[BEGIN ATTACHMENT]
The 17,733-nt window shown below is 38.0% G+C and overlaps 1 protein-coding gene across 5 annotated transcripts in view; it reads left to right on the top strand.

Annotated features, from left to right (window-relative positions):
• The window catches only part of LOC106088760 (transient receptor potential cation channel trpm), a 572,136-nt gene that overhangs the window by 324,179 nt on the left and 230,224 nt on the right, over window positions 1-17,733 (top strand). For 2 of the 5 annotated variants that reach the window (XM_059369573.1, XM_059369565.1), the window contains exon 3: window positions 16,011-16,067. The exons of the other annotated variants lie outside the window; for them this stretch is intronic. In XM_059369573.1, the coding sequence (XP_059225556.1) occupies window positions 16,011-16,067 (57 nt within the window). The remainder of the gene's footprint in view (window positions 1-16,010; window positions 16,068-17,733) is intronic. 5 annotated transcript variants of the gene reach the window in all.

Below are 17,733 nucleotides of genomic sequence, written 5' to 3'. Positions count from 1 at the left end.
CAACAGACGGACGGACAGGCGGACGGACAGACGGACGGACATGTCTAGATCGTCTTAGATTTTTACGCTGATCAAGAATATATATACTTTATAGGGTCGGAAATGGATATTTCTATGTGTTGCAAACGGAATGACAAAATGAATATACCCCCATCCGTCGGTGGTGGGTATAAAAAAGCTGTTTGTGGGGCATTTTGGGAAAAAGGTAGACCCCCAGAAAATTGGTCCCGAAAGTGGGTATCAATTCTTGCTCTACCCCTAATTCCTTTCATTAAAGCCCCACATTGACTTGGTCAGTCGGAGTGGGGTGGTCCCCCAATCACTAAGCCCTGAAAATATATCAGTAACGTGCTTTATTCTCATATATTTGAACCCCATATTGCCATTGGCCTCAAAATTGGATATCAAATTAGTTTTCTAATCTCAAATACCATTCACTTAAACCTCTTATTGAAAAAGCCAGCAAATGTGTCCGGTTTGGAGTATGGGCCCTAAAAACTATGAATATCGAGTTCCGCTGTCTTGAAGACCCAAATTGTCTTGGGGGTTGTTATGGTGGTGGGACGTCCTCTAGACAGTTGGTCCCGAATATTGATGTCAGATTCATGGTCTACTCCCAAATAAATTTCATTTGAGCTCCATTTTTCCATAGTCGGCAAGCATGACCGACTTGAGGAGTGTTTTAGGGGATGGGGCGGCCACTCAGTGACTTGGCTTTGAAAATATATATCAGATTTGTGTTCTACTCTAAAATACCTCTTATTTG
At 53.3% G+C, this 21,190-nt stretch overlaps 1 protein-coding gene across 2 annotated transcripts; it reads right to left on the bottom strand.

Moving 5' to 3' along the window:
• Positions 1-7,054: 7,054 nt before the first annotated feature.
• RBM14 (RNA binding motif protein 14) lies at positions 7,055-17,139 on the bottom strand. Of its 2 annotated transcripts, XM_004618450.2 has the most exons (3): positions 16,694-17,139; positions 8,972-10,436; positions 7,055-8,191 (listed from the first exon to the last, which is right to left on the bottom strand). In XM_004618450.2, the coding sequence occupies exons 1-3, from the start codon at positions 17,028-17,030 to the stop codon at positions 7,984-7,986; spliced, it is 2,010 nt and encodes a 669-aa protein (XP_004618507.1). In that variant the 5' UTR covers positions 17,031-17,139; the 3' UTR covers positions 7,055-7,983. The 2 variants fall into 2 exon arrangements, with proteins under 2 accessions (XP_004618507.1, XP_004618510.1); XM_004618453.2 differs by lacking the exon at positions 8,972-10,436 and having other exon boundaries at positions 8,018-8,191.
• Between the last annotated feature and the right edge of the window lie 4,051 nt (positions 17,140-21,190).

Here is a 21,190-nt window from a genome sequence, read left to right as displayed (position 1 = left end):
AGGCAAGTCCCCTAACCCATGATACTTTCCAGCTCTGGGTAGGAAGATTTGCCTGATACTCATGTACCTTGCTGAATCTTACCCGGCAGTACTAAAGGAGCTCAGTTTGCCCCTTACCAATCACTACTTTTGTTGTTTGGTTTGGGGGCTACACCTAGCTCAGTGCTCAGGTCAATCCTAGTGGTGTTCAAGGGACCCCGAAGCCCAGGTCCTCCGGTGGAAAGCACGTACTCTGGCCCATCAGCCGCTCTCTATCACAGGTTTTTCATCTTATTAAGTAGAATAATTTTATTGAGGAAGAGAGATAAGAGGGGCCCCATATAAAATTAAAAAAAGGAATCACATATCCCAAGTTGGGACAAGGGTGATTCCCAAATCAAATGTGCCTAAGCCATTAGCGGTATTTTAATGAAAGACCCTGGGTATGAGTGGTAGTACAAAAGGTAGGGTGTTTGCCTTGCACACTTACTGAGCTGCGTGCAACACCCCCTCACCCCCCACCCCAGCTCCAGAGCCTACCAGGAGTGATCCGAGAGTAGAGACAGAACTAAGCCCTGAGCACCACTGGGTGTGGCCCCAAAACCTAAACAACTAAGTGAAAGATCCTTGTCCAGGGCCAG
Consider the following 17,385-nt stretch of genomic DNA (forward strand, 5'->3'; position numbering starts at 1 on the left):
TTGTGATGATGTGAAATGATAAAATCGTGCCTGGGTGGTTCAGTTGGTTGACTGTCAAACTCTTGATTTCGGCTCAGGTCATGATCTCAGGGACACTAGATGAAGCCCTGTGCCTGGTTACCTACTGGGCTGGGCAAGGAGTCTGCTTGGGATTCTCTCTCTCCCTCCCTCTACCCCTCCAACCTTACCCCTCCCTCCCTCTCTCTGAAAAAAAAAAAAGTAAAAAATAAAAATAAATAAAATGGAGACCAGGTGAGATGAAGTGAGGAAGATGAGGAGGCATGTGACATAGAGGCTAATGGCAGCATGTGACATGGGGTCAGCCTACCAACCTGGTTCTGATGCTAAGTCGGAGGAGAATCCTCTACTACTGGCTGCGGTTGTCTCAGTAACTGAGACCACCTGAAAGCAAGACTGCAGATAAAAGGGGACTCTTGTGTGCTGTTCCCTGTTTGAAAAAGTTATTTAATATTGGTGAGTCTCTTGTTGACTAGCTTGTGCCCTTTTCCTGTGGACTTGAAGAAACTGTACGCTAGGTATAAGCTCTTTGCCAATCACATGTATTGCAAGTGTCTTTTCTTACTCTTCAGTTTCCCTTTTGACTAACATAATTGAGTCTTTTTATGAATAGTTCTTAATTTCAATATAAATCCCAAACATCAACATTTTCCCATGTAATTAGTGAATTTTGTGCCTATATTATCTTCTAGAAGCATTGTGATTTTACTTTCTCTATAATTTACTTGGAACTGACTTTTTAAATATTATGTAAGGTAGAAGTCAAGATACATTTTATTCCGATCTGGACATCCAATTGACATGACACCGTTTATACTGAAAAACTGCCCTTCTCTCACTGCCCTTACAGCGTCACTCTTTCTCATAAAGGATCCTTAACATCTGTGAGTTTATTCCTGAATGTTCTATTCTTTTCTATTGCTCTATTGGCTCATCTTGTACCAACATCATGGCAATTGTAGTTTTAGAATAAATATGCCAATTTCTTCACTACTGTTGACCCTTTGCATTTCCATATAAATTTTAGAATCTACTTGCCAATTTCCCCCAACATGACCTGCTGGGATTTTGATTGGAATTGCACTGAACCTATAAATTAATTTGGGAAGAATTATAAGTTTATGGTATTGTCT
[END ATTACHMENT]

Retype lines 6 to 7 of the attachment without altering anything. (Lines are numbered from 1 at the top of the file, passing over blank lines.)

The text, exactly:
At 53.3% G+C, this 21,190-nt stretch overlaps 1 protein-coding gene across 2 annotated transcripts; it reads right to left on the bottom strand.

Moving 5' to 3' along the window: